An American is diagnosed with Parkinson’s disease every 9 minutes. Presently, there is no definitive test to diagnose Parkinson’s. So, a physician will look for whether the possible symptoms of Parkinson’s disease are present or not by talking with the patient while completing a thorough neurologic assessment. Parkinson’s disease, or PD, is a chronic, progressive movement disorder. Other medical conditions may cause similar symptoms to PD. Here are some of the common symptoms, and some advice on the next steps if the symptoms you have concern you.
Motor and Non-Motor Symptoms
Parkinson’s manifests itself in motor and non-motor symptoms. Not all symptoms must be present to be diagnosed with PD. The five main motor symptoms include:
- Tremor– Slow, rhythmic, shaking that typically occurs at rest. It starts in one hand, foot, or leg.
- Rigidity– Tightness or stiffness of the limbs or torso.
- Bradykinesia (slow movement)– Generalized slowness in body movements, mask-like facial expression, decreased blink rate, and problems with fine motor coordination.
- Balance Problems– Inability to maintain an upright, steady posture.
- Walking/Gait Problems– Decrease in the natural swing in one or both arms, shuffling gait, and episodes of freezing (like feet are stuck to floor).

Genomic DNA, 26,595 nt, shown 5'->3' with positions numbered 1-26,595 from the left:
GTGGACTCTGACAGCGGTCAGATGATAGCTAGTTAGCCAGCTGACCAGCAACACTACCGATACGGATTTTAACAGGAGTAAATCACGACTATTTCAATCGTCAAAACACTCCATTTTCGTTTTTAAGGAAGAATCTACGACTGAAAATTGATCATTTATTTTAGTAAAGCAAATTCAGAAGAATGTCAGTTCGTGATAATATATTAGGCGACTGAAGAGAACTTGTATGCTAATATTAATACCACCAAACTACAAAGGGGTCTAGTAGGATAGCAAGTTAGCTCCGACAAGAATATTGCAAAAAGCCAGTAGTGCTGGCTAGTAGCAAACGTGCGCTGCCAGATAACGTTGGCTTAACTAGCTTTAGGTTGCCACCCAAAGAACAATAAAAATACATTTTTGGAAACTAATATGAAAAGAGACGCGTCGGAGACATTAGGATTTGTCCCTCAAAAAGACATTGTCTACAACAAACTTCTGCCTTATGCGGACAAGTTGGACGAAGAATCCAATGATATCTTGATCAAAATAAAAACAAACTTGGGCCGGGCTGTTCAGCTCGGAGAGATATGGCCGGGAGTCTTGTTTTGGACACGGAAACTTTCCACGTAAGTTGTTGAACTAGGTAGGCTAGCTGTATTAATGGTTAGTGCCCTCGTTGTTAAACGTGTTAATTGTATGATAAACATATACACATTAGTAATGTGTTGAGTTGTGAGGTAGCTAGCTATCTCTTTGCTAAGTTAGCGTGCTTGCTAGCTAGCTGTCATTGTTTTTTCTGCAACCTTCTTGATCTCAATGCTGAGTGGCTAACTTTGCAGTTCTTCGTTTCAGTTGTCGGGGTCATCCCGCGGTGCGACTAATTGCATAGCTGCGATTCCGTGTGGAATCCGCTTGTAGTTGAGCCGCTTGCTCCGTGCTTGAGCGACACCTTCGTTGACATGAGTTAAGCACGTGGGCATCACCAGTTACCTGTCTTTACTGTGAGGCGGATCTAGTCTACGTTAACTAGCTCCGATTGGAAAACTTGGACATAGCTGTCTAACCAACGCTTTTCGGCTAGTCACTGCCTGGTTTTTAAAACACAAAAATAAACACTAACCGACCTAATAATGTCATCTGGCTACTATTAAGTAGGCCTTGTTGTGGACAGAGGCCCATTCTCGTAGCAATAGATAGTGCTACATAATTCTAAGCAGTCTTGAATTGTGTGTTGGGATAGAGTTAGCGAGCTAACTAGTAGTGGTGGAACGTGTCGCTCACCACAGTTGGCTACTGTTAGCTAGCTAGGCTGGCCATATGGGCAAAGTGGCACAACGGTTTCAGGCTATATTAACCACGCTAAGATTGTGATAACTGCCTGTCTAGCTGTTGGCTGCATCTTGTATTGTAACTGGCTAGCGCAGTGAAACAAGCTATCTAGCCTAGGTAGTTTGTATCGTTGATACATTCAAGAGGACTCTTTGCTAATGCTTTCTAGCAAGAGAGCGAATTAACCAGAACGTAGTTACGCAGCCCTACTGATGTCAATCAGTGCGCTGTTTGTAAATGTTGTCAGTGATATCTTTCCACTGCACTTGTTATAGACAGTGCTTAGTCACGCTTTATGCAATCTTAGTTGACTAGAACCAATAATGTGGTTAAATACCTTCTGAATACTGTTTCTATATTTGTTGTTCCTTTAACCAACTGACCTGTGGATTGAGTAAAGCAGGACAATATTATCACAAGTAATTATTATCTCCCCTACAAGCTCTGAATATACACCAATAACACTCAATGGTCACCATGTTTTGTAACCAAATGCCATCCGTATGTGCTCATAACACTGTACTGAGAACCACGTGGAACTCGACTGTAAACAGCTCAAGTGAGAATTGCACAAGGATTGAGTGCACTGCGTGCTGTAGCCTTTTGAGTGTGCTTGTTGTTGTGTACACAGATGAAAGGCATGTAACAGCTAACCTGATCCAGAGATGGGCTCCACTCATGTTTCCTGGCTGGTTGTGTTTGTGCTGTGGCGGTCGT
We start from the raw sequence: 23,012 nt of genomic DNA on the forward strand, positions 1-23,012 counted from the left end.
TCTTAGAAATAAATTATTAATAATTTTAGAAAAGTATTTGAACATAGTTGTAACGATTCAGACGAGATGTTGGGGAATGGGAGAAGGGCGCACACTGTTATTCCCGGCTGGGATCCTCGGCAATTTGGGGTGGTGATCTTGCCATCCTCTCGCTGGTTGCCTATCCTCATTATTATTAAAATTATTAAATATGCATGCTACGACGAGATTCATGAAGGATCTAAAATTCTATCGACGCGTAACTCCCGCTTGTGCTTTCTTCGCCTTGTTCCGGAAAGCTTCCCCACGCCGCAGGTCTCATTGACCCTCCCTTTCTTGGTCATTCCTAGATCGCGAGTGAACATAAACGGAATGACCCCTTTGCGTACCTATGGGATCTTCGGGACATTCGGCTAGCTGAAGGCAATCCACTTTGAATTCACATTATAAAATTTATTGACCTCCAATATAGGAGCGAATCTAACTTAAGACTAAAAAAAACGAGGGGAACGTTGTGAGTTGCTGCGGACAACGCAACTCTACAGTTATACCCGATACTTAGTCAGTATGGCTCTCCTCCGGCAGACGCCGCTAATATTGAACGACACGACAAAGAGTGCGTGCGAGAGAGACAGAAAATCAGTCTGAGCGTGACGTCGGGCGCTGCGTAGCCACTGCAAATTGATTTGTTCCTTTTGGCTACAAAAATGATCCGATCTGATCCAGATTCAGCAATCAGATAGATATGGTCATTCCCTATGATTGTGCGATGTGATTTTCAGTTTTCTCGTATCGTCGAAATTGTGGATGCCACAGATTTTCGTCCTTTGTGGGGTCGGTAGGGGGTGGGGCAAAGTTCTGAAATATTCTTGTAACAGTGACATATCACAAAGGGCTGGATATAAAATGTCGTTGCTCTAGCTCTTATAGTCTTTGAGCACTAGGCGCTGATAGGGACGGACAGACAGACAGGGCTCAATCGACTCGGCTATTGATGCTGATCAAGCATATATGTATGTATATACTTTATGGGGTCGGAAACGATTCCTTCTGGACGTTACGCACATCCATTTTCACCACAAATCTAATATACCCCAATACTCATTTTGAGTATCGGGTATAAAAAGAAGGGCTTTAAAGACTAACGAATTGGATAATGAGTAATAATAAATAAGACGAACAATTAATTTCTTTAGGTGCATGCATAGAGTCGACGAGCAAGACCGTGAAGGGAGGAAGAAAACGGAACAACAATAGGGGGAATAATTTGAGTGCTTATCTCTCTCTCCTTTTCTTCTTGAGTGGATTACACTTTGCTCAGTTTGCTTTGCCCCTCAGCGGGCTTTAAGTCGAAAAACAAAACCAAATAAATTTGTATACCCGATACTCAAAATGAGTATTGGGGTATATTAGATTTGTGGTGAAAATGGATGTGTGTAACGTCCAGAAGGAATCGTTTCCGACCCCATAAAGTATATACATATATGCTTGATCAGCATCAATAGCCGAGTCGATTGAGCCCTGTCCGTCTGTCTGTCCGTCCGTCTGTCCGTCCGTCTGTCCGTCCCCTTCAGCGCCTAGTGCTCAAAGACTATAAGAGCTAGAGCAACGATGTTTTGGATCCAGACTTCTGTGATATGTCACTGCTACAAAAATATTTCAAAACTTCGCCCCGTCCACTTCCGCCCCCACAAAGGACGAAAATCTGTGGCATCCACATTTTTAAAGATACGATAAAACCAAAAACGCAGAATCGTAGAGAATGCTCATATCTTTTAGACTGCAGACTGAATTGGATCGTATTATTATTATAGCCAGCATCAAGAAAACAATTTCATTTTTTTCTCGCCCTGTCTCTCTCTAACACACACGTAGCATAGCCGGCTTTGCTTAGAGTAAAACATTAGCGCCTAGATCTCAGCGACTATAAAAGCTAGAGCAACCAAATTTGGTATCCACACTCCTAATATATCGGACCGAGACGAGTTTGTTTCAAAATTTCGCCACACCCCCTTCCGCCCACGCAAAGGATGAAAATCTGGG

The non-motor symptoms can often be missed because when people think about PD, they mainly think tremor or another movement issue. A tremor does not have to be present in those diagnosed with Parkinson’s. Below are some non-motor symptom examples, and you can view the complete list here.
- Sense of Smell Disturbances– Reduced sensitivity to odors or loss of smell.
- Sleep Problems– Inability to fall asleep or stay asleep.
- Depression and Anxiety– Fairly common and can range in severity.
- Weight Loss– A common symptom typical in the later stages.
- Pain– Specific types of pain are associated with PD, but it can also exacerbate pain caused by another source.
Where to Start
If you or a loved one are experiencing symptoms of PD or any symptoms that concern you, always talk with your doctor. Medication side effects, essential tremor, and other syndromes may mimic PD symptoms. In addition to taking a history and performing a detailed neurologic examination, physicians sometimes use brain imaging to help support a specific diagnosis.
Potential New Options Through Clinical Trials
Clinical research is helping to further our knowledge of Parkinson’s disease. Through this process, we can discover new and improved ways to prevent, diagnose, and provide better options for those with PD. To learn more about our upcoming Parkinson’s clinical research studies, click here.